An Investigation into the Influence of Lubricant Properties on the Oil Flow Rates and Heat Transportation Mechanisms in a Turbocharged Passenger Car Diesel Engine 2009-01-2686
In this paper, data are presented showing how lubricant properties affect the heat flux, oil flow rates and temperatures within a turbocharged diesel passenger car engine. The oils tested cover a range of viscosities and base oil types. Mono-grades were used to remove the effect of shear thinning. The effect of viscosity modification was also examined.
Lowest viscosity lubricants resulted in the lowest sump temperatures. More fuel was required to produce the same brake output from the engine with thicker oils. Engine oil heat rejection increased with viscosity, not just in absolute terms, but also as a fraction of the total heat loss.
Viscosity does affect oil temperature through increased total heat from friction, and also through its effect on heat transfer. In addition, oil viscosity is itself dependent on operating temperature. Heat transfer theory suggests a relation between mass flow rate and heat transfer. The test data showed that flow rate decreased with increasing viscosity within the engine.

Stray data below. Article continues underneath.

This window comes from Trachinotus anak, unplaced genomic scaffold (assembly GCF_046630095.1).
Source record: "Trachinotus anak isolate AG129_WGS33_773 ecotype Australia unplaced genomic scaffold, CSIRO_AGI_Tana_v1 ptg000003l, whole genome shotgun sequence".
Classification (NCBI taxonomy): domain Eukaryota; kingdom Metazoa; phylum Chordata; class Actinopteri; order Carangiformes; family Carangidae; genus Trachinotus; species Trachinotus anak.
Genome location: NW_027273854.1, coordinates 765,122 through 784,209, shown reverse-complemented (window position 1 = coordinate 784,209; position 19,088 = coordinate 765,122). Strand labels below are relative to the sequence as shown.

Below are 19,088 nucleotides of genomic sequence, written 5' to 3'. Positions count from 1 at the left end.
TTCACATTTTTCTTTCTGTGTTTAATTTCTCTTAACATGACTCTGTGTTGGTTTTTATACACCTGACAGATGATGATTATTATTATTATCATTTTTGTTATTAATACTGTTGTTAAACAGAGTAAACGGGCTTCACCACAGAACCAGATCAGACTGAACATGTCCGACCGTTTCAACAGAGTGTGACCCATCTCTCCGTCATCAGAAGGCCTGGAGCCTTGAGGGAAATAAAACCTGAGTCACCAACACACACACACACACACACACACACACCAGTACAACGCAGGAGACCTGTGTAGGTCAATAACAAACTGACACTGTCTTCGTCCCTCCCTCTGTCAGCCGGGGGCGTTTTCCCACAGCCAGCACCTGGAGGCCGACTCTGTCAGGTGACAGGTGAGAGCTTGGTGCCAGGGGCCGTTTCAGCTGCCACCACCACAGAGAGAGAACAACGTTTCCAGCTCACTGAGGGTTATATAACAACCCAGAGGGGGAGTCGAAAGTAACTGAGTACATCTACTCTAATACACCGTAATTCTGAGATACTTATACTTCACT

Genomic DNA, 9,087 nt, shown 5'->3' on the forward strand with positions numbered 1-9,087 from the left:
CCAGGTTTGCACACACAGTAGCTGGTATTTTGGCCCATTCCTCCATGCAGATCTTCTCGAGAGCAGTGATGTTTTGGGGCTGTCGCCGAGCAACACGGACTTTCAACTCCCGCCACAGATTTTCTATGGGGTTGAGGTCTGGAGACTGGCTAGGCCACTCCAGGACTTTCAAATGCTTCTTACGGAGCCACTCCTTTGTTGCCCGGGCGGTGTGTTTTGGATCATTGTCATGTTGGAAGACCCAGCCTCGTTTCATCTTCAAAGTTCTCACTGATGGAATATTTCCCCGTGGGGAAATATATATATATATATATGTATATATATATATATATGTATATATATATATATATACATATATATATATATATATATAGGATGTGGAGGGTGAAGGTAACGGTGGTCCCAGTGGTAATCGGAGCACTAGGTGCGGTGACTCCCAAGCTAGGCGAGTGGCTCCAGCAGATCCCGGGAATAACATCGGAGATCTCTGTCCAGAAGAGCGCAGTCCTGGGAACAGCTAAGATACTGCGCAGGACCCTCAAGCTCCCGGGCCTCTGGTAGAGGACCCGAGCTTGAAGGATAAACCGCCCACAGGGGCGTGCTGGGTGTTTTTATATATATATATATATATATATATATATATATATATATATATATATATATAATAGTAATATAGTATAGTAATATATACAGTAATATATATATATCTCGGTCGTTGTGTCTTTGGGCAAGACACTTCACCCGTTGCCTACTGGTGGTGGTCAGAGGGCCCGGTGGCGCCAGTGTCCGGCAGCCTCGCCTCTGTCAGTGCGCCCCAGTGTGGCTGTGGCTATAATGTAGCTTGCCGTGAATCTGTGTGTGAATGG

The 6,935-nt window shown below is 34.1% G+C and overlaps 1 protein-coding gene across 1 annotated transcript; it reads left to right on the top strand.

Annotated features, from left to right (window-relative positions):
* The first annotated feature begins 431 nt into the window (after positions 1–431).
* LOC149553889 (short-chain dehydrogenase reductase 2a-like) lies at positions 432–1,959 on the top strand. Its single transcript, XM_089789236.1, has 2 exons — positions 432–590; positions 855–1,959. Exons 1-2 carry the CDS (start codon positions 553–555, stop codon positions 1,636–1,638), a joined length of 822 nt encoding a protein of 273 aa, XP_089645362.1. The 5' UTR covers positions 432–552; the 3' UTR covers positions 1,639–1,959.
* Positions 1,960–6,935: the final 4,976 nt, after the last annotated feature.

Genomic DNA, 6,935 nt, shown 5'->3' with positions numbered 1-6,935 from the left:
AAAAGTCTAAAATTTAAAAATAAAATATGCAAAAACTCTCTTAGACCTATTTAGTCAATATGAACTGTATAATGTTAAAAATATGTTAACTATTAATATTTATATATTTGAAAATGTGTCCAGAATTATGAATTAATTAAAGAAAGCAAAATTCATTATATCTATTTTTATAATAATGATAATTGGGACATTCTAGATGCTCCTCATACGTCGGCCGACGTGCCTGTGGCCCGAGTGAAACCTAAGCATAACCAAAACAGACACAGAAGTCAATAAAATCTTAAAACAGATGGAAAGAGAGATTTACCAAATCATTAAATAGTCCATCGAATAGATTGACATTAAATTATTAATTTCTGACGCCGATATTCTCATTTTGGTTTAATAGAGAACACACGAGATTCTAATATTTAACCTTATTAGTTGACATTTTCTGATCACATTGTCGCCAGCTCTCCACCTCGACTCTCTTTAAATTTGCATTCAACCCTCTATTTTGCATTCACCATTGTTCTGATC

A model has been built to investigate the heat transfer within the oil circuit. The trends in the model and data directionally agree. The differences that exist are likely due to variation in switching of the pressure relief valve in the modelled engine and the test engine.
Further work is recommended to investigate the effect of mass flow on overall heat transfer.
Citation: Dowd, G., Preston, W., Taylor, O., Wilkinson, K. et al., "An Investigation into the Influence of Lubricant Properties on the Oil Flow Rates and Heat Transportation Mechanisms in a Turbocharged Passenger Car Diesel Engine," SAE Technical Paper 2009-01-2686, 2009, https://doi.org/10.4271/2009-01-2686. Download Citation
G. J. Dowd, W. H. Preston, O. P. Taylor, K. M. Wilkinson, L. A. Smith
SAE 2009 Powertrains Fuels and Lubricants Meeting